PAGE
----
MILLARD F. SMITH, manufacturer of, and wholesale dealer in, coal miners' supplies, is probably best known by reason of his invention of the M. F. Smith Double and Single Post Drilling Machine, which is widely used in the mining states of the West. He is a practical man, and has met with success in his business ventures.
Mr. Smith was born June 13, 1851, in Logan county, Ohio, and is a son of John Milton and Jemiah (Sudith) Smith. John Milton Smith was a native of Virginia, - of Scotch-Irish descent. He was a millwright by trade, and at an early age went with his widowed mother to Logan county, Ohio, where he assisted in clearing a farm. He moved from Ohio to Missouri and resided in different cities in the latter state, and in Iowa. He was also in the mill business in Texas, in 1860, and molded the first cook stove made in that state. He was a molder by trade, having formerly operated a foundry in Ohio. In the vicinity of Jefferson, Texas, in 1860, his mother was killed by an explosion. In March, 1861, he moved to Jefferson county, Kansas. Previous to this he had been employed at Independence, Missouri, by Overfelt & Dodd, Southern sympthizers, and being a Northerner he was compelled to seek safety in flight. He had owned and operated mills at Eddyville and Ottumwa, Iowa, and was an able mechanic in every line, but paid particular attention to the millwright work. He died at Cedarvale, Kansas, in June, 1886, at the age of seventy-seven years. He and his wife were parents of three children: Dulcina (Sproul), of Cedarvale, Kansas; Millard F.; and Jesse F., a farmer living near Cedarvale.
Millard F. Smith attended the common schools until he was thirteen years of age, after which he was obliged to clothe and support himself. He worked in a woolen mill at Grasshopper Falls, Kansas, now called Valley Falls. He was left in Wilson county, in 1870, and was employed in the grist-mills owned by Beam & Sons. He purchased a farm in Wilson county, which he rented, and in 1870, located at Parsons, and was employed by G. W. Chess, who built the Missouri, Kansas & Texas Railway shops. His first work there was in guarding around the machine shops, and he helped Foreman Burns to carry the first ladle of iron in the shops. He had begun to work as fireman when a lad of but fifteen years, and by 1870 was a good engineer. In the early "seventies," he ran the engine, in the old Parsons flour mill, owned by Knox, Chess & Matthewson, and then went to Lake City, Colorado, where he operated a shingle-mill and sawmill by contract, until 1877, for Gibert, Hall & Company. In the fall of 1877, he returned to Parsons, and ran a flouring-mill engine for one year. He returned to his farm in August, 1878, and remained there the following winter. He then engaged as engineer for the National Mill & Elevator Company, of Parsons, for eighteen months, and in 1882 bought a patent-right for Nebraska and Dakota, of a rotary pump, which did not prove a success. In Plattsmouth, Nebraska, he worked in a foundry and was also fireman on the Burlington & Missouri River Railroad, from Plattsmouth to Omaha and Hastings. He also put the machinery into a grist-mill in that city. In March, 1884, he returned to Parsons and engaged with the Parsons Coal Company, - putting in machinery and running their engines at the Daisy Shaft, Weir City, at which work he remained for three years. It was while there he invented the Smith coal mining drill and brass checks, of which he has since manufactured many thousands, selling them in Indiana, Indian Territory, Arkansas and Colorado. In 1889, the Smith Manufacturing Company was organized in Parsons, with Mr. Smith as president and general manager, a position he held until 1895, when he withdrew, taking with him the iron and brass departments. The company still turns out the woodwork, handles, etc. The plant was destroyed by fire in 1894. Mr. Smith now owns the building which he occupies, and manufactures Smith drills and coal miners' supplies. He is the only manufacturer of brass checks with raised figures. He owns all the machinery and employs five men. He also handles coal, and is the only dealer in Parsons who sells Piedmont blacksmithing coal, in car lots. He has two natural gas engines, one of 1 1/2 and the other of 4 horse power, which run the machinery. He is the inventor of various novelties, among which is the Eclipse Embroidery Frame and Embroidery Hoop Holder, adjustable to chair, table or bed rail, and used to hold embroidery and fancy work.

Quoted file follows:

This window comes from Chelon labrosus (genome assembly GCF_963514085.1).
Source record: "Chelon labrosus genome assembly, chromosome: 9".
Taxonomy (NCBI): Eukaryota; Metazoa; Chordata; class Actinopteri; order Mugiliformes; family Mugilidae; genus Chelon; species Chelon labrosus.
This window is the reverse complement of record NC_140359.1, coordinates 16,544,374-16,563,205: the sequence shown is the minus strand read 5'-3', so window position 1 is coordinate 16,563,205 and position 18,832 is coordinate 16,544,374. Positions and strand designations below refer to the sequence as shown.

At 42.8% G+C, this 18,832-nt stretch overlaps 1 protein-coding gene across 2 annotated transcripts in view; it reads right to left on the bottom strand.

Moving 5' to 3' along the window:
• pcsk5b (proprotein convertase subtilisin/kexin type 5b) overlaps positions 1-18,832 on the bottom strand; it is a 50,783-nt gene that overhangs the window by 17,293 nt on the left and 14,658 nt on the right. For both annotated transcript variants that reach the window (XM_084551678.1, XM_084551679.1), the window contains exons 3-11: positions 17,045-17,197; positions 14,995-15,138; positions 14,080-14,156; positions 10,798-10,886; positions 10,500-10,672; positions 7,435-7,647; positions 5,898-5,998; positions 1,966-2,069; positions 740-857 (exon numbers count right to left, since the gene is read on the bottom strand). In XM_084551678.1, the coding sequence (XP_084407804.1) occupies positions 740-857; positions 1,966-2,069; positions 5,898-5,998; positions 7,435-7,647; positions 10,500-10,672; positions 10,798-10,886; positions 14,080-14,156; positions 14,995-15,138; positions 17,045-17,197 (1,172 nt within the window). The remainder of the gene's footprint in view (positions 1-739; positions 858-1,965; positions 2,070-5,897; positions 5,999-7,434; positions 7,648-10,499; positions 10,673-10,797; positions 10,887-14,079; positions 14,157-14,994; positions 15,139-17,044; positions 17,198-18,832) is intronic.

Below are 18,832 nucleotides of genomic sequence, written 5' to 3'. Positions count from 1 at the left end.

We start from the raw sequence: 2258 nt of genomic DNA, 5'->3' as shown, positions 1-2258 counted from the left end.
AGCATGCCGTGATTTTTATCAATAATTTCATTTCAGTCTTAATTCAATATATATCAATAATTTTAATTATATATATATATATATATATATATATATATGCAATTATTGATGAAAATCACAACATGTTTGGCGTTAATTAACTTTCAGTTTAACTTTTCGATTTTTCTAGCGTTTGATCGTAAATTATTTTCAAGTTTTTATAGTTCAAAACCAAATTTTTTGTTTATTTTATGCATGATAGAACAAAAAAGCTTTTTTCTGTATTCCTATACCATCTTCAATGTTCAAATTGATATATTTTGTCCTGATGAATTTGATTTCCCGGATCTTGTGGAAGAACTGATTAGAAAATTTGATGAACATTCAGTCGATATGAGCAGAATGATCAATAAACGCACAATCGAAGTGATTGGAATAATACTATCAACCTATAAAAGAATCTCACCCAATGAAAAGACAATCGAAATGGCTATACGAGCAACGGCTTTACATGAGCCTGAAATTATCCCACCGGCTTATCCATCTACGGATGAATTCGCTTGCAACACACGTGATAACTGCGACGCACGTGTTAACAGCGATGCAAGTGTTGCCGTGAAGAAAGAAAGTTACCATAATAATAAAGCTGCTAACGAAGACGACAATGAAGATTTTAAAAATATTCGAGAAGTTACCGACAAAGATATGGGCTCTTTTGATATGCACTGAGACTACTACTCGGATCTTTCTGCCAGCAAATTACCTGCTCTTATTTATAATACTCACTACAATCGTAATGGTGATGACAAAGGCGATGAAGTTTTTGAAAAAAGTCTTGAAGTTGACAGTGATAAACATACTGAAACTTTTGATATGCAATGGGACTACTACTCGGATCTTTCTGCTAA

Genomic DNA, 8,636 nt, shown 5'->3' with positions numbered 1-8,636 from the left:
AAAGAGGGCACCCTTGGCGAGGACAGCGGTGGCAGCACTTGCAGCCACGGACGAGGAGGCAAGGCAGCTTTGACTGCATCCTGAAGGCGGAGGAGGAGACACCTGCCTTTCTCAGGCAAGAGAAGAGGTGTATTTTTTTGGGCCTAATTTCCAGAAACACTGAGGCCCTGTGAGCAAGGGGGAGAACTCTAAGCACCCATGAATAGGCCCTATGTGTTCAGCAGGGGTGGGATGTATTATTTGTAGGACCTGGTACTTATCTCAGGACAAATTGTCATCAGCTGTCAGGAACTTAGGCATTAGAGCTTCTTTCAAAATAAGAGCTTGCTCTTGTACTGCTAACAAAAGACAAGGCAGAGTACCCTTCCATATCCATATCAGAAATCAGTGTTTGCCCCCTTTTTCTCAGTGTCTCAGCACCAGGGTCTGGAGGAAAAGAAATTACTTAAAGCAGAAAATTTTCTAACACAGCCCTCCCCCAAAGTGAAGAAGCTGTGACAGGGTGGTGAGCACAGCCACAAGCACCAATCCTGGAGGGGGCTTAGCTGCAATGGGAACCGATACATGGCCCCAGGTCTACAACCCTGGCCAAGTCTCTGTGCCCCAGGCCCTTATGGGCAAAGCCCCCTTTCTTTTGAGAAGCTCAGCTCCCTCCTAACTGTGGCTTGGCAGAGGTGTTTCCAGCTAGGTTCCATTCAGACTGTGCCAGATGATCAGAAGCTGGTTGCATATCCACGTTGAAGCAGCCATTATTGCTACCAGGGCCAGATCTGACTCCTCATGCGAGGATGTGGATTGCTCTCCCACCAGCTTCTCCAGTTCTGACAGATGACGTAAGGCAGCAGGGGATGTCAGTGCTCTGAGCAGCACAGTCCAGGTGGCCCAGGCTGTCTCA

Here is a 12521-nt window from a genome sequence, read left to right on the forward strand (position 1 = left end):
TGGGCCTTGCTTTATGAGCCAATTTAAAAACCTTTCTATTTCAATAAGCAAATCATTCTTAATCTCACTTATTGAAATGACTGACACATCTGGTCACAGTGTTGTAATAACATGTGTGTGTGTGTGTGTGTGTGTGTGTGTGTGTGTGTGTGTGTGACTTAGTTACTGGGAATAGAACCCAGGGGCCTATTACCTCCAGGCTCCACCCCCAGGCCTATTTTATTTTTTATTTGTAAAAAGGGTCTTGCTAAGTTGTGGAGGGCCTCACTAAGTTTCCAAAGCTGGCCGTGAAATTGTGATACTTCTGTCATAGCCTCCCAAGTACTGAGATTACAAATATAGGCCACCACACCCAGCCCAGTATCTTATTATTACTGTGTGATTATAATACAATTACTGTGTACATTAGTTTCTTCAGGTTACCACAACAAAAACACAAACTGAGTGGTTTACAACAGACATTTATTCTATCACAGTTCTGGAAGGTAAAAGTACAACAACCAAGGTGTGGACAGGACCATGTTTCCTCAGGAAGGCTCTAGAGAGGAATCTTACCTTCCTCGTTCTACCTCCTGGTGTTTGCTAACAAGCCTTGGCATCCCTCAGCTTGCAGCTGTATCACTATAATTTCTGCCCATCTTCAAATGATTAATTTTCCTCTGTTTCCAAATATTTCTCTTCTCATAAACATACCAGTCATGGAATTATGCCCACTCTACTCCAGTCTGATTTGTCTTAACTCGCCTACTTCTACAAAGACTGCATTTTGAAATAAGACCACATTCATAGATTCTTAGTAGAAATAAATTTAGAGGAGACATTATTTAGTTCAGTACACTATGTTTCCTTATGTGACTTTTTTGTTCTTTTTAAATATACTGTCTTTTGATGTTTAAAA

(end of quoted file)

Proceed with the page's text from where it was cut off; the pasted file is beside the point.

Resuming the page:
Mr. Smith was united in marriage, at Parsons, Kansas, in May, 1885, with Matie A. Lamb, who was born in Schenectady, New York, in 1868, and they have three children: Cora W., Vesta, and George M. Politically, Mr. Smith is a Prohibitionist and a Republican. He is a member of Lodge No. 117, A. F. & A. M., of Parsons; and Lodge No. 1, A. 0. U. W., of Parsons. Mrs. Smith is a member of the Christian church. Mr. Smith purchased the A. G. Harris house, at No. 2115 Forrest avenue, where he now resides.
Transcribed from History of Labette County, Kansas and its Representative Citizens, ed. & comp. by Hon. Nelson Case. Pub. by Biographical Publishing Co., Chicago, Ill. 1901
Home Page for Kansas
Search all of Blue Skyways
The KSGenWeb Project